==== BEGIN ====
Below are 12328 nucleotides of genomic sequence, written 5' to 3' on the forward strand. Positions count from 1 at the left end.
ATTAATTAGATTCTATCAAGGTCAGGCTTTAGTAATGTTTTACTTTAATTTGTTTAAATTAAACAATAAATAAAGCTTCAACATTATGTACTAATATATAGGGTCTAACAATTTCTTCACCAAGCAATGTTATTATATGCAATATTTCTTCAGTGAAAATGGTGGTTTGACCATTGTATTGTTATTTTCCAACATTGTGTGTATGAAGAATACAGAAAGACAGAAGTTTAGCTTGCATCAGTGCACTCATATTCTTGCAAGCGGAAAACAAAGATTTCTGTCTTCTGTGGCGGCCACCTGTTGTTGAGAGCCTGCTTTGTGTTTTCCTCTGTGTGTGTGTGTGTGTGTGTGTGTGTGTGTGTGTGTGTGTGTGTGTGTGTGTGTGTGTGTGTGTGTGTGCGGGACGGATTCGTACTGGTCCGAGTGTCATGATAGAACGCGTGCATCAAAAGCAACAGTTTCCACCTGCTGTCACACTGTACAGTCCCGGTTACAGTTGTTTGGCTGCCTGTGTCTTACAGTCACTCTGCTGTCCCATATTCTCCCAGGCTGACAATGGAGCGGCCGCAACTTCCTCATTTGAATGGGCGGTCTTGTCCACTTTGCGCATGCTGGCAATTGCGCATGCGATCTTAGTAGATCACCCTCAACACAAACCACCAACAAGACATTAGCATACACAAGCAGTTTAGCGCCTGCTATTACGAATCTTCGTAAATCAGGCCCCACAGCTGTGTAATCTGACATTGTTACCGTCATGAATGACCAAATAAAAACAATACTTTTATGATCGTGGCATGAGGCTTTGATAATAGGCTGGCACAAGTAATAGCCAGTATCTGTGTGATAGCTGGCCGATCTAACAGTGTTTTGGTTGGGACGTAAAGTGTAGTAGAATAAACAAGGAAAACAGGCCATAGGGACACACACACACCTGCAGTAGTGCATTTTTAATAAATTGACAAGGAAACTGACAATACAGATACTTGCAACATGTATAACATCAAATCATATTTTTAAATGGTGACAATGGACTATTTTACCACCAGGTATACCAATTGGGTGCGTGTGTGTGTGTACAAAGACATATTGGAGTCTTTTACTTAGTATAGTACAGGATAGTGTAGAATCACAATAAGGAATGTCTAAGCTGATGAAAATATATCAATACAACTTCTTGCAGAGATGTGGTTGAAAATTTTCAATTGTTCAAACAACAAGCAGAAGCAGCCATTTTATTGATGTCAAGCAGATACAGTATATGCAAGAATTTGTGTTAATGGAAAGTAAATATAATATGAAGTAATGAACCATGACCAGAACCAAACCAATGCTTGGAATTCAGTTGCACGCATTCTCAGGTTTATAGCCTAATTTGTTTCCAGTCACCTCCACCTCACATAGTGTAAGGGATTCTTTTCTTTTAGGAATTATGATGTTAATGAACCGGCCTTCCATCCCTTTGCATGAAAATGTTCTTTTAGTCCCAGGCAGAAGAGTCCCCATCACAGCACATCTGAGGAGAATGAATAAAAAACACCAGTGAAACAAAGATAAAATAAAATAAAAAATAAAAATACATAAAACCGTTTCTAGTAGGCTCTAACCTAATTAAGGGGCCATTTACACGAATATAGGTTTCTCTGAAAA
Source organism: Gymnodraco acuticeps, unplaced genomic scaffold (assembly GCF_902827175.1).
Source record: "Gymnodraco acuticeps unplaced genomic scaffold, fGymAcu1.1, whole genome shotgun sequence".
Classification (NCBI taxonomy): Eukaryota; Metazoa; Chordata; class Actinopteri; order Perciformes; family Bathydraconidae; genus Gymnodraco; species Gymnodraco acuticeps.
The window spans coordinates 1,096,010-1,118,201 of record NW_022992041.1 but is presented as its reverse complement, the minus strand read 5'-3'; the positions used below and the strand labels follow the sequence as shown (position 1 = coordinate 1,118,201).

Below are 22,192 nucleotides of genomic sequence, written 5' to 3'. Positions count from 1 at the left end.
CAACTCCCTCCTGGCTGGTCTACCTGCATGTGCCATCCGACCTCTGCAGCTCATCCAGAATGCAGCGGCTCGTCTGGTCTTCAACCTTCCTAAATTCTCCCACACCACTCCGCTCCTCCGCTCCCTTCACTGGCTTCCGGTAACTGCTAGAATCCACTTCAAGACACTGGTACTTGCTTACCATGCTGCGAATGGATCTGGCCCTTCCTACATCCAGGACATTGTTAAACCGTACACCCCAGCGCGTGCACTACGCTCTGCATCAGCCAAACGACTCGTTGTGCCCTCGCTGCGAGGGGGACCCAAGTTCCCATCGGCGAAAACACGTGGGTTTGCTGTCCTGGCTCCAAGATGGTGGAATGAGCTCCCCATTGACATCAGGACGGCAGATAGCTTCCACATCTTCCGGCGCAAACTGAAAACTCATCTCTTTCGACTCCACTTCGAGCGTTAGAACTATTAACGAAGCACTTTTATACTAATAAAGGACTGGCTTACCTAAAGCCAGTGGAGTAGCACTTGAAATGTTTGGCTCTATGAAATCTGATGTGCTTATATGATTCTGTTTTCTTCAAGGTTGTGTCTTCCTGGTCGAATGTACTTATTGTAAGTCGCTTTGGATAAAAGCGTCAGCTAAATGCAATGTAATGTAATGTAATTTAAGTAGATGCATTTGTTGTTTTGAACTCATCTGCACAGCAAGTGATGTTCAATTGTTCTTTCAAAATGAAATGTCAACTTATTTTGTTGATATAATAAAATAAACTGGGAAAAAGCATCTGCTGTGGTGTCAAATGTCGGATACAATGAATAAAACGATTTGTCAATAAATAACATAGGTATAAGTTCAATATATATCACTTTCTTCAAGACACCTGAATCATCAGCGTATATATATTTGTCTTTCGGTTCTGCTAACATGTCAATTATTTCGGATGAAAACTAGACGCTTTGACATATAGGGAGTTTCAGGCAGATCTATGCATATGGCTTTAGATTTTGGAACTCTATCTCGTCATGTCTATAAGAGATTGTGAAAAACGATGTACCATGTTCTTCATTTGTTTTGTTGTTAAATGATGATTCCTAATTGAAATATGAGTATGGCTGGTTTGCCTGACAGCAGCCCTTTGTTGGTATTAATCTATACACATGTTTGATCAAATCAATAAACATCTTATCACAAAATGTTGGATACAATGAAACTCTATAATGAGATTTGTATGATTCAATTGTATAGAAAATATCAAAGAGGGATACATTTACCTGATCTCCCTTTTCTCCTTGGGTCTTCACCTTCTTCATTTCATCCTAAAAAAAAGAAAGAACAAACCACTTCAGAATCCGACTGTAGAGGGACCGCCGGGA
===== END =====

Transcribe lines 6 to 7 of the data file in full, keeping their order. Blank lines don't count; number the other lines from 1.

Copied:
The window spans coordinates 1,096,010-1,118,201 of record NW_022992041.1 but is presented as its reverse complement, the minus strand read 5'-3'; the positions used below and the strand labels follow the sequence as shown (position 1 = coordinate 1,118,201).

Below are 22,192 nucleotides of genomic sequence, written 5' to 3'. Positions count from 1 at the left end.